Tule Wind construction resumes after suspension for digging without cultural monitors present and unauthorized clearing
The Department of the Interior temporarily shut down construction of the Tule Wind Energy project in McCain Valley on January20th due to six confirmed violations of the right-of-way grant conditions, including “three incidents of ground disturbing work without a cultural monitor present and three incidents of clearing beyond the disturbance limits at four different locations,” according to the notice of temporary suspension issued January 20th.
The notice added that while no biological or cultural resource damage had been confirmed as of that date, “violations are repeated and their frequency is increasing.”
The site is rich in Native American cultural resources dating back thousands of years, as well as sensitive biological species. The project was approved over the objection of some tribal and environmental groups.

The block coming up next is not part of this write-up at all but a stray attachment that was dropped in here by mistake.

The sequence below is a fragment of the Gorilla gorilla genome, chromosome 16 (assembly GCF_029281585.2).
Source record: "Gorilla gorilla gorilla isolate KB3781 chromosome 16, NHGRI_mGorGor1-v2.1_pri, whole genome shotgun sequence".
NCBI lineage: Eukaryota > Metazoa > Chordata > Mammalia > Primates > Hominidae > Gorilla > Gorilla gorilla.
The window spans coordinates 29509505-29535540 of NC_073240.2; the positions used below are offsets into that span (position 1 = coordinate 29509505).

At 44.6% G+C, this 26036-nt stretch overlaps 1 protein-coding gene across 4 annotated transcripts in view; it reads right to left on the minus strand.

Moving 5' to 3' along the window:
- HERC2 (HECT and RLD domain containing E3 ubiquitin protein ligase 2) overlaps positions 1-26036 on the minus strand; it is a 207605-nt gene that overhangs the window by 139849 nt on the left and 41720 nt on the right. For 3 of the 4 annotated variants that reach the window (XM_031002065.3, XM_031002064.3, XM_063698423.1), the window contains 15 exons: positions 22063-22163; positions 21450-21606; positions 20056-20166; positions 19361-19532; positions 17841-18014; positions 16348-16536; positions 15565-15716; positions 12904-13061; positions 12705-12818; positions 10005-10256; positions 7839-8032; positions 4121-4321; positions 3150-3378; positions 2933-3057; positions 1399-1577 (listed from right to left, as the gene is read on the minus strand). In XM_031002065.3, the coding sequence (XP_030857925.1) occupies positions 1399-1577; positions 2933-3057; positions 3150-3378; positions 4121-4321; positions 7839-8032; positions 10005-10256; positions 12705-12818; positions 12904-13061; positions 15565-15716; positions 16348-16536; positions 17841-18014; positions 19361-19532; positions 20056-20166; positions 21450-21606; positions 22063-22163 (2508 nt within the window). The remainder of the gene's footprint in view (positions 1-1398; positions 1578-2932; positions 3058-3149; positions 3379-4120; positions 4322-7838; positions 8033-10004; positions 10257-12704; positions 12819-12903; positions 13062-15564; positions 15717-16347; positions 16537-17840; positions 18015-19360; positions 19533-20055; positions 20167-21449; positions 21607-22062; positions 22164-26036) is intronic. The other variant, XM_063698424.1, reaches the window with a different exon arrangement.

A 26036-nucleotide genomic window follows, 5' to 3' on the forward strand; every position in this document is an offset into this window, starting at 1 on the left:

Construction at the Tule Wind site began on December 6, 2016, within the McCain Valley National Land and Wildlife Management Area and McCain Valley Recreation Area.
Construction was authorized to resume on February 1st, according to a 31-page notice to proceed.
Donna Tisdale, chair of the Boulevard Planning Group and founder of Backcountry Against Dumps which sued in an unsuccessful effort to block the controversial project, told ECM, “I have not had the heart to go out to that area to see the destruction from Tule Wind’s construction. But others have been and have told me they are devastated at what they see, including a local cowboy who used to run cattle out there before the BLM terminated all grazing leases to protect the chaparral and then basically changed the zoning to industrial for Tule Wind’s benefit.”
The project includes 62 wind turbines on 12,360 acres of public land, which will have a capacity to produce 186 megawatts of wind energy power upon completion, according to the project website.
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